The “Secret of Kells” is one of the most distinguished animated films of recent memory. It offers the aesthetic bliss and deft storytelling of a Miyazaki or the best of Pixar but is unique in its love of text and textures. The story, at its heart, is an allegory for the power of art and culture. Brendan is an apprentice illuminator torn between devotions to master artist Aidan and his uncle Abbot Cellach, the head abbey of Kells. Aidan teaches Brendan the imaginative force of art and hopes that Brendan will help him to complete an illuminated manuscript– what will become the Book of Kells. Abbot Cellach is more concerned with fortifying the walls of Kells to protect his people from marauding vikings.
When we received “The Secret of Kells” for the Comics app, I was curious to see how such a a vivid moving experience would translate to a panel by panel experience. Smartly, creator Tomm Moore and his creative team have reconfigured the stylings of the film while maintaining the use of illuminated manuscripts as an artistic base. Each page of the comic has its own ornate design, finding clever framing devices that are true to the story and each dramatic moment.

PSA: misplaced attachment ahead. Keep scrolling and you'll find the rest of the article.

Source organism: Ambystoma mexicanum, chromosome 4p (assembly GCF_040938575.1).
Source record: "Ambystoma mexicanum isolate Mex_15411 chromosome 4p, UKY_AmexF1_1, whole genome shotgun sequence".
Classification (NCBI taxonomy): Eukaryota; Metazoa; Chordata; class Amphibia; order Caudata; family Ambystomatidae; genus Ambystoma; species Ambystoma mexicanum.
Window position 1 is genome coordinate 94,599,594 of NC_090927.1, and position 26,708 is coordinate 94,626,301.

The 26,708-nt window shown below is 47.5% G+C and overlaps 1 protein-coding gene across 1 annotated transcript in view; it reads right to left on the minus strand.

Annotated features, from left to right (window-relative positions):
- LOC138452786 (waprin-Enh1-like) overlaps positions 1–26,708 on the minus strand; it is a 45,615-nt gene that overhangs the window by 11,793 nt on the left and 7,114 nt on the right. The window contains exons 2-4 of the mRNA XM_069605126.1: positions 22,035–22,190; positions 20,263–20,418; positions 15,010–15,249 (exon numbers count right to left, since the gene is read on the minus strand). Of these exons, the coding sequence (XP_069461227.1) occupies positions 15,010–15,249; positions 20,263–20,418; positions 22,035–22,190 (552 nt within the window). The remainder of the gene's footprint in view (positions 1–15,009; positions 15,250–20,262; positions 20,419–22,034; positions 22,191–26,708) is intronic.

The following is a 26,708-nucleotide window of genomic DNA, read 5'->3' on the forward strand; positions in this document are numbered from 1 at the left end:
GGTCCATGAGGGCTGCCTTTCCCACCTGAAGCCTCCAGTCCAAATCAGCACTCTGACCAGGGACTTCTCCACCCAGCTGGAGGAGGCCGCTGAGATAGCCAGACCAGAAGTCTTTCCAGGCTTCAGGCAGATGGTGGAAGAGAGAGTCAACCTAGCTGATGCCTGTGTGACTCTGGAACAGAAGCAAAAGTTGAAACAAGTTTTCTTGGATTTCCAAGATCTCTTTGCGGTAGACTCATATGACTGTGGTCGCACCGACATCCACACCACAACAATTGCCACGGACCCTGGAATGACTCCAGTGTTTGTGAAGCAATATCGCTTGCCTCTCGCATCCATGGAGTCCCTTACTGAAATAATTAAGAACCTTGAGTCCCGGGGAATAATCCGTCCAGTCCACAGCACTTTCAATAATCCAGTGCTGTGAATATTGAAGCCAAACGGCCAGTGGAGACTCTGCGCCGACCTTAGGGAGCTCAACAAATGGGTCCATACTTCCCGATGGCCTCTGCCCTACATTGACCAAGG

Here is how one of my favorite moments from the film takes on a new life in the comic.
The sinuous tree trunks here mimic a framing device seen in the film. But since we have a sequence rather than one shot, the frames form a larger grouping and create their own discrete pattern. Layouts such as these add further depth to the mood and meaning of the film.
“The Secret of Kells” comic is a rare work that supplements the original while truly standing alone as its own read.
Tagged: animated films · GKIDS · graphic novel · Secret of Kells · Tomm Moore
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